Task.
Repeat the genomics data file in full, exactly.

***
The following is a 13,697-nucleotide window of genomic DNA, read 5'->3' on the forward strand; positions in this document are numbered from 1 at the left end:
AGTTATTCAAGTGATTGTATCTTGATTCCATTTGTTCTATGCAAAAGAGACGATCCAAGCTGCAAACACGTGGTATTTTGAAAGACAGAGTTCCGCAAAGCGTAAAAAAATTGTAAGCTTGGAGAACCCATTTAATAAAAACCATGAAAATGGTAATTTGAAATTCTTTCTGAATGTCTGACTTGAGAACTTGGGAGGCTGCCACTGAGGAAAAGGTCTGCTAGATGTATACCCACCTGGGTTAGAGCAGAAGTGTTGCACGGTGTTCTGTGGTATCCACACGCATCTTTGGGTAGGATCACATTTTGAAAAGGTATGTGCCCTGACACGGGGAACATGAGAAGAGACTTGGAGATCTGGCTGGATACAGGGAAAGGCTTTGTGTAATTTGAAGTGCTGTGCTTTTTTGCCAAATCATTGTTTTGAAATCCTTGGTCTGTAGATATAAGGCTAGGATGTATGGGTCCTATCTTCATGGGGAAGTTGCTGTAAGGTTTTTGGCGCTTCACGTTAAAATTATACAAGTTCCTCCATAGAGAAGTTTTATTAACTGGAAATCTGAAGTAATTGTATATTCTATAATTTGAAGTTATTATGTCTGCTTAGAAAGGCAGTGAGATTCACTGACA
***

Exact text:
The following is a 13,697-nucleotide window of genomic DNA, read 5'->3' on the forward strand; positions in this document are numbered from 1 at the left end:
AGTTATTCAAGTGATTGTATCTTGATTCCATTTGTTCTATGCAAAAGAGACGATCCAAGCTGCAAACACGTGGTATTTTGAAAGACAGAGTTCCGCAAAGCGTAAAAAAATTGTAAGCTTGGAGAACCCATTTAATAAAAACCATGAAAATGGTAATTTGAAATTCTTTCTGAATGTCTGACTTGAGAACTTGGGAGGCTGCCACTGAGGAAAAGGTCTGCTAGATGTATACCCACCTGGGTTAGAGCAGAAGTGTTGCACGGTGTTCTGTGGTATCCACACGCATCTTTGGGTAGGATCACATTTTGAAAAGGTATGTGCCCTGACACGGGGAACATGAGAAGAGACTTGGAGATCTGGCTGGATACAGGGAAAGGCTTTGTGTAATTTGAAGTGCTGTGCTTTTTTGCCAAATCATTGTTTTGAAATCCTTGGTCTGTAGATATAAGGCTAGGATGTATGGGTCCTATCTTCATGGGGAAGTTGCTGTAAGGTTTTTGGCGCTTCACGTTAAAATTATACAAGTTCCTCCATAGAGAAGTTTTATTAACTGGAAATCTGAAGTAATTGTATATTCTATAATTTGAAGTTATTATGTCTGCTTAGAAAGGCAGTGAGATTCACTGACA